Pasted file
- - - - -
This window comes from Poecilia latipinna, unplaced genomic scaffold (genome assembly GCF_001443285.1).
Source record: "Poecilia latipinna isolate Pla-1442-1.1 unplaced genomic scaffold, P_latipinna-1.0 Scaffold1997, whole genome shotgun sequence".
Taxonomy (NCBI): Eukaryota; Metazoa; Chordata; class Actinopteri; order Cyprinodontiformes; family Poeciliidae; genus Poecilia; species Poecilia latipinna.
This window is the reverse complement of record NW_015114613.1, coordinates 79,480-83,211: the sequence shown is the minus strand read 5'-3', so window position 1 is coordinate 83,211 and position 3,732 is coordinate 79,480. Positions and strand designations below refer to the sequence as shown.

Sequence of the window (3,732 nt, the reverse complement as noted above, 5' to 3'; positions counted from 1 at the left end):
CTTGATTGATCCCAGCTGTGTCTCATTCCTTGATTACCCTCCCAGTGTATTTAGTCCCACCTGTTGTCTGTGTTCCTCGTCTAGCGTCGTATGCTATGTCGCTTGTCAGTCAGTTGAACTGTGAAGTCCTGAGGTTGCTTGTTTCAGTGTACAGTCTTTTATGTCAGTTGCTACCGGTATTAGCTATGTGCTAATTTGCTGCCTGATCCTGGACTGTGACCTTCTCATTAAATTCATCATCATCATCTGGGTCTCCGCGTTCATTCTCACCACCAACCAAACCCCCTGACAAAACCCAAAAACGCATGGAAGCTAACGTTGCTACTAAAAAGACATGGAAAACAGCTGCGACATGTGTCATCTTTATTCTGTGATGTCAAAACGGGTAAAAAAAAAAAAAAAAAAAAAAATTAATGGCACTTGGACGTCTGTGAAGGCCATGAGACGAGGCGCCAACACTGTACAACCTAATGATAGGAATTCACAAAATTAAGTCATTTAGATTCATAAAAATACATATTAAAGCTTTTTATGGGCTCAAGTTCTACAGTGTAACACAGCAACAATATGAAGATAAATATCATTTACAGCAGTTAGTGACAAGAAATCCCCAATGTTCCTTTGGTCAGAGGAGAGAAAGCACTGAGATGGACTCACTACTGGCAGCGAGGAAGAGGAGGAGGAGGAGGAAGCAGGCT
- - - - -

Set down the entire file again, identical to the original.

This window comes from Poecilia latipinna, unplaced genomic scaffold (genome assembly GCF_001443285.1).
Source record: "Poecilia latipinna isolate Pla-1442-1.1 unplaced genomic scaffold, P_latipinna-1.0 Scaffold1997, whole genome shotgun sequence".
Taxonomy (NCBI): Eukaryota; Metazoa; Chordata; class Actinopteri; order Cyprinodontiformes; family Poeciliidae; genus Poecilia; species Poecilia latipinna.
This window is the reverse complement of record NW_015114613.1, coordinates 79,480-83,211: the sequence shown is the minus strand read 5'-3', so window position 1 is coordinate 83,211 and position 3,732 is coordinate 79,480. Positions and strand designations below refer to the sequence as shown.

Sequence of the window (3,732 nt, the reverse complement as noted above, 5' to 3'; positions counted from 1 at the left end):
CTTGATTGATCCCAGCTGTGTCTCATTCCTTGATTACCCTCCCAGTGTATTTAGTCCCACCTGTTGTCTGTGTTCCTCGTCTAGCGTCGTATGCTATGTCGCTTGTCAGTCAGTTGAACTGTGAAGTCCTGAGGTTGCTTGTTTCAGTGTACAGTCTTTTATGTCAGTTGCTACCGGTATTAGCTATGTGCTAATTTGCTGCCTGATCCTGGACTGTGACCTTCTCATTAAATTCATCATCATCATCTGGGTCTCCGCGTTCATTCTCACCACCAACCAAACCCCCTGACAAAACCCAAAAACGCATGGAAGCTAACGTTGCTACTAAAAAGACATGGAAAACAGCTGCGACATGTGTCATCTTTATTCTGTGATGTCAAAACGGGTAAAAAAAAAAAAAAAAAAAAAAATTAATGGCACTTGGACGTCTGTGAAGGCCATGAGACGAGGCGCCAACACTGTACAACCTAATGATAGGAATTCACAAAATTAAGTCATTTAGATTCATAAAAATACATATTAAAGCTTTTTATGGGCTCAAGTTCTACAGTGTAACACAGCAACAATATGAAGATAAATATCATTTACAGCAGTTAGTGACAAGAAATCCCCAATGTTCCTTTGGTCAGAGGAGAGAAAGCACTGAGATGGACTCACTACTGGCAGCGAGGAAGAGGAGGAGGAGGAGGAAGCAGGCT